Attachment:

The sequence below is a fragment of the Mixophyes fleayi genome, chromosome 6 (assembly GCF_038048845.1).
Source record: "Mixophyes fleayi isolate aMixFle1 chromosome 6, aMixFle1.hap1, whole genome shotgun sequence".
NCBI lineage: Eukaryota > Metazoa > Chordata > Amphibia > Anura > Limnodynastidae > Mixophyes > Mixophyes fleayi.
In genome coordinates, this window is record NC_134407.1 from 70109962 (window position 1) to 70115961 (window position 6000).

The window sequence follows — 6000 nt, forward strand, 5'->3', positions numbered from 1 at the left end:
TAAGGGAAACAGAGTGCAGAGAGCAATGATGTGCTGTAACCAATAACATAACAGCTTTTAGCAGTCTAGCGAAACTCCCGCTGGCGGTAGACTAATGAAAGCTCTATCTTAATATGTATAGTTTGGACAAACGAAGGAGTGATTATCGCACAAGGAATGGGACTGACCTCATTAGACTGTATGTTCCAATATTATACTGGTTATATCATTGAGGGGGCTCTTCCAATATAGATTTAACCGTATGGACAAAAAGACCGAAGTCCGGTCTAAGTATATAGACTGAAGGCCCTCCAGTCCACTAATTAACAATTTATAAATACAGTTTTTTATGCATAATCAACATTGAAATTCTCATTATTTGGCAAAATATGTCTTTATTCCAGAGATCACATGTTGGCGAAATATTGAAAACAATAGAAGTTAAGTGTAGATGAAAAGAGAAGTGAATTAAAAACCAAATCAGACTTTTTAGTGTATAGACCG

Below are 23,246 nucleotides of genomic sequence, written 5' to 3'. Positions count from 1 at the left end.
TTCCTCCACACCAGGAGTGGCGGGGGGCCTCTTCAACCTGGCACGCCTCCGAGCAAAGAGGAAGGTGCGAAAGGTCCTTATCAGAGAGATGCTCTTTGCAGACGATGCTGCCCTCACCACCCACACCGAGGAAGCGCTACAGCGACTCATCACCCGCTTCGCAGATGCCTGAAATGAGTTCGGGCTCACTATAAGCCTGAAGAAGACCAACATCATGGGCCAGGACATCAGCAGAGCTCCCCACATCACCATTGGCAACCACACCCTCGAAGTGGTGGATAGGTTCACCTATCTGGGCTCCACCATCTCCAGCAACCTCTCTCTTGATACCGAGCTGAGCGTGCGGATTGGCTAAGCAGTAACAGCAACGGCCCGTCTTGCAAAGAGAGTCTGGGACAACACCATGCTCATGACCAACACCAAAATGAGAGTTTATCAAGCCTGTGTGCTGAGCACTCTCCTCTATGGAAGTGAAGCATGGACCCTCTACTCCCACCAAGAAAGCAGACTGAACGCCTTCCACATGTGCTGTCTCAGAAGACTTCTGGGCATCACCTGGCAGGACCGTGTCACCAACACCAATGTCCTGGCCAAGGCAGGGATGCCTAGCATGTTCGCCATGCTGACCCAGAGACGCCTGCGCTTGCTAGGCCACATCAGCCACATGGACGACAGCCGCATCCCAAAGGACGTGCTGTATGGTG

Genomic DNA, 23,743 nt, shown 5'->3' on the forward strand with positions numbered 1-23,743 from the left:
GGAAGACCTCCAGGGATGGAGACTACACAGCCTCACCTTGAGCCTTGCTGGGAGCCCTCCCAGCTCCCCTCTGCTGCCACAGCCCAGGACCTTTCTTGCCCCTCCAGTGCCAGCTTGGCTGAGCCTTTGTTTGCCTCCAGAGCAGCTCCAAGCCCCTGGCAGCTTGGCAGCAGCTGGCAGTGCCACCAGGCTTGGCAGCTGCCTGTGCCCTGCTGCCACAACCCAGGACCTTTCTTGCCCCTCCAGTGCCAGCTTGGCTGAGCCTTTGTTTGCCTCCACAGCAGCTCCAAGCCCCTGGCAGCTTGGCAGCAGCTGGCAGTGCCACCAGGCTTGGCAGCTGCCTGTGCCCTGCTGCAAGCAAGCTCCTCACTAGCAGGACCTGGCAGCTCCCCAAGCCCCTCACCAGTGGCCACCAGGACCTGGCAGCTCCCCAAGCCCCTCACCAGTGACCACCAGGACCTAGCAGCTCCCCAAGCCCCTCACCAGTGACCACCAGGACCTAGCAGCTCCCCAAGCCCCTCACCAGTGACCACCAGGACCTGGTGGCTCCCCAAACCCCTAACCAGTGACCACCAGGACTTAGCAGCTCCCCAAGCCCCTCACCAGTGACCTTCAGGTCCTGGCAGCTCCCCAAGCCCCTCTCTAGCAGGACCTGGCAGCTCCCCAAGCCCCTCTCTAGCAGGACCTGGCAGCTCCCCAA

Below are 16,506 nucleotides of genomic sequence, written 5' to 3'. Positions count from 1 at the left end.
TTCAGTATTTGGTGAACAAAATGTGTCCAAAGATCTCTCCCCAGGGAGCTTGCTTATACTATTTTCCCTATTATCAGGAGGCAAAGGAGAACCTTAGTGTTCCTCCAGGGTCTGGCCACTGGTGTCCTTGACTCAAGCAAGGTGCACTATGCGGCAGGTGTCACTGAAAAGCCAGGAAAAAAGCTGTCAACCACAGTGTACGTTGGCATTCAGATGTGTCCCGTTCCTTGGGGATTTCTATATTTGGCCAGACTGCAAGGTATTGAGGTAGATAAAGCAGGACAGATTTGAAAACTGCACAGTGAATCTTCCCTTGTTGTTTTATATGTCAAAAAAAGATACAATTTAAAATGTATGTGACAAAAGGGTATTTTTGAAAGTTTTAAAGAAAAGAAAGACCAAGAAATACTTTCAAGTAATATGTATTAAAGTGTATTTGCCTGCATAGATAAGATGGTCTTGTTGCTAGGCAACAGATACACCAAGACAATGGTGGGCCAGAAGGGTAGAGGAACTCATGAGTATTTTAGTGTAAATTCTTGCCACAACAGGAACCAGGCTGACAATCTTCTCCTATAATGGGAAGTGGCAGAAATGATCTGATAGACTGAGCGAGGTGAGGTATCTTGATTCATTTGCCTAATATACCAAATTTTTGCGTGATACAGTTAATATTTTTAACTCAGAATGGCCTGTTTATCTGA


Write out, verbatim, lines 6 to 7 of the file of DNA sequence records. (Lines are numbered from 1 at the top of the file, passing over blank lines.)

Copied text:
TAAGGGAAACAGAGTGCAGAGAGCAATGATGTGCTGTAACCAATAACATAACAGCTTTTAGCAGTCTAGCGAAACTCCCGCTGGCGGTAGACTAATGAAAGCTCTATCTTAATATGTATAGTTTGGACAAACGAAGGAGTGATTATCGCACAAGGAATGGGACTGACCTCATTAGACTGTATGTTCCAATATTATACTGGTTATATCATTGAGGGGGCTCTTCCAATATAGATTTAACCGTATGGACAAAAAGACCGAAGTCCGGTCTAAGTATATAGACTGAAGGCCCTCCAGTCCACTAATTAACAATTTATAAATACAGTTTTTTATGCATAATCAACATTGAAATTCTCATTATTTGGCAAAATATGTCTTTATTCCAGAGATCACATGTTGGCGAAATATTGAAAACAATAGAAGTTAAGTGTAGATGAAAAGAGAAGTGAATTAAAAACCAAATCAGACTTTTTAGTGTATAGACCG

Below are 23,246 nucleotides of genomic sequence, written 5' to 3'. Positions count from 1 at the left end.